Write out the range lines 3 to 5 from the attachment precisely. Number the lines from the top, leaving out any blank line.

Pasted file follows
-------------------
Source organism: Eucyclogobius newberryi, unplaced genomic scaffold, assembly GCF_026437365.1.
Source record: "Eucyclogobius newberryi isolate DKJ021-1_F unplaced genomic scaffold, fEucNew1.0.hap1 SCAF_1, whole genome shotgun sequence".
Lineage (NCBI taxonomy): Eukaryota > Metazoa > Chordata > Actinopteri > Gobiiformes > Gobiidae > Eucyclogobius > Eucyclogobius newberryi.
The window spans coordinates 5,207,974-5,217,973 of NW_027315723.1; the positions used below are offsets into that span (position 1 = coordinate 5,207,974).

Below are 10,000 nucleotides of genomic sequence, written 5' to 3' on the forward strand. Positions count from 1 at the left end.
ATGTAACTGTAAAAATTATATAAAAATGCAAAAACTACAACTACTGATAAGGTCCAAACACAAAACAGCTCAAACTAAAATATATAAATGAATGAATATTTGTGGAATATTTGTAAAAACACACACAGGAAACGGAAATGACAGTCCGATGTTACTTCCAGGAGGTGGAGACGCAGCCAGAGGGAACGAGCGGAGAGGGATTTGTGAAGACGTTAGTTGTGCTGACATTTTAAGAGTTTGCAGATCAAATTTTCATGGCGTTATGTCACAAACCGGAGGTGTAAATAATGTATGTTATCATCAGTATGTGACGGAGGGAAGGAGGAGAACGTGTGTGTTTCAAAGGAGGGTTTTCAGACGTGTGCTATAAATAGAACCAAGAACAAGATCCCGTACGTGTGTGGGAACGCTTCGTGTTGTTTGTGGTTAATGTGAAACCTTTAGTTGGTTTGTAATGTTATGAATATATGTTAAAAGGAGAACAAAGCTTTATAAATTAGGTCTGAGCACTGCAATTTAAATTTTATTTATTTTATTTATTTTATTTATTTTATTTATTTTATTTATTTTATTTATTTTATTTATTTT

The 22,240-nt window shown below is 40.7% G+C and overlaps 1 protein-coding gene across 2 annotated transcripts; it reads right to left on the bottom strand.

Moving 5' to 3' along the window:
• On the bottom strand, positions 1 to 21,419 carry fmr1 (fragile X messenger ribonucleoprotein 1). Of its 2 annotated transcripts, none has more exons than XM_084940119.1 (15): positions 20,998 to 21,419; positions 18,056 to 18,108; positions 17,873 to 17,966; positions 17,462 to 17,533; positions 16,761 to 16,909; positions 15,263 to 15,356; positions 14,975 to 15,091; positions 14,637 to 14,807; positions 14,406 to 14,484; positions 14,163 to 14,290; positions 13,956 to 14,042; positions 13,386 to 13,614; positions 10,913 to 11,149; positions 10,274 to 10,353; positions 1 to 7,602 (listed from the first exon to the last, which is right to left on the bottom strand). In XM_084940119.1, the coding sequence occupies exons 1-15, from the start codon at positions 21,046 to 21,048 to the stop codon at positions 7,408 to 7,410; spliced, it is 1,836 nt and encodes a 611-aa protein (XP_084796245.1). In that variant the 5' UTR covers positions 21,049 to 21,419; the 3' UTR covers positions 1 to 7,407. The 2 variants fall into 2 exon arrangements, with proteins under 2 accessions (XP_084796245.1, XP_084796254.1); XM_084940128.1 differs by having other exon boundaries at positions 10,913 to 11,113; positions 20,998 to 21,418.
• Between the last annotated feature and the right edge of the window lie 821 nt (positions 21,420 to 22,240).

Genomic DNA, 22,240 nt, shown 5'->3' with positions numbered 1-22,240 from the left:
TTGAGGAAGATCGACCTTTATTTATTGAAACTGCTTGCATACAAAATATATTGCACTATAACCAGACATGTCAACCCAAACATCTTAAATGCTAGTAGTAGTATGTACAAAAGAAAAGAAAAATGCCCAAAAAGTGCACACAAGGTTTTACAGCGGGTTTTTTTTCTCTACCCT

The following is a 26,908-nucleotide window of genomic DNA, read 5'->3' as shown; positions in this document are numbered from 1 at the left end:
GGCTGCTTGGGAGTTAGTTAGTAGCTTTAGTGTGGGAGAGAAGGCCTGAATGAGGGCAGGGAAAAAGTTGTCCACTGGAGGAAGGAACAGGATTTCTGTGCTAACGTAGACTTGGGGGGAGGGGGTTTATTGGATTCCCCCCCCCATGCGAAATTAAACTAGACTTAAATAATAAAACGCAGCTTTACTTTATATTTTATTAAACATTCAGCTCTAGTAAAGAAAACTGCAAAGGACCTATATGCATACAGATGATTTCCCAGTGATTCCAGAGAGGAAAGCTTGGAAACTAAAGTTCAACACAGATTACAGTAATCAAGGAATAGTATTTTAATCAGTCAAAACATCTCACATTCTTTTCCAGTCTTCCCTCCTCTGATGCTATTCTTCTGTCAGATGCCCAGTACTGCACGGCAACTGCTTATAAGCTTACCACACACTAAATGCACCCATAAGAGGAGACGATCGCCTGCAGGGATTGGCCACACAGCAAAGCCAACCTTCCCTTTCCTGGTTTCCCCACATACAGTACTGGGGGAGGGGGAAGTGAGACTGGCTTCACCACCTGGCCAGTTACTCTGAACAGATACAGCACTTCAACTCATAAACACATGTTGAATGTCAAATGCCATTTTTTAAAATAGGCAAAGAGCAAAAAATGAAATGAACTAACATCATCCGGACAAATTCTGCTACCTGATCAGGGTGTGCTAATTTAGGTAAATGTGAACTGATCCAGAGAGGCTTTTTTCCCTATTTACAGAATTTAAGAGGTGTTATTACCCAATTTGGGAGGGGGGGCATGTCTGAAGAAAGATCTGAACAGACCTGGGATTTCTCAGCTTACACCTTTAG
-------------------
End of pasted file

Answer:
Lineage (NCBI taxonomy): Eukaryota > Metazoa > Chordata > Actinopteri > Gobiiformes > Gobiidae > Eucyclogobius > Eucyclogobius newberryi.
The window spans coordinates 5,207,974-5,217,973 of NW_027315723.1; the positions used below are offsets into that span (position 1 = coordinate 5,207,974).

Below are 10,000 nucleotides of genomic sequence, written 5' to 3' on the forward strand. Positions count from 1 at the left end.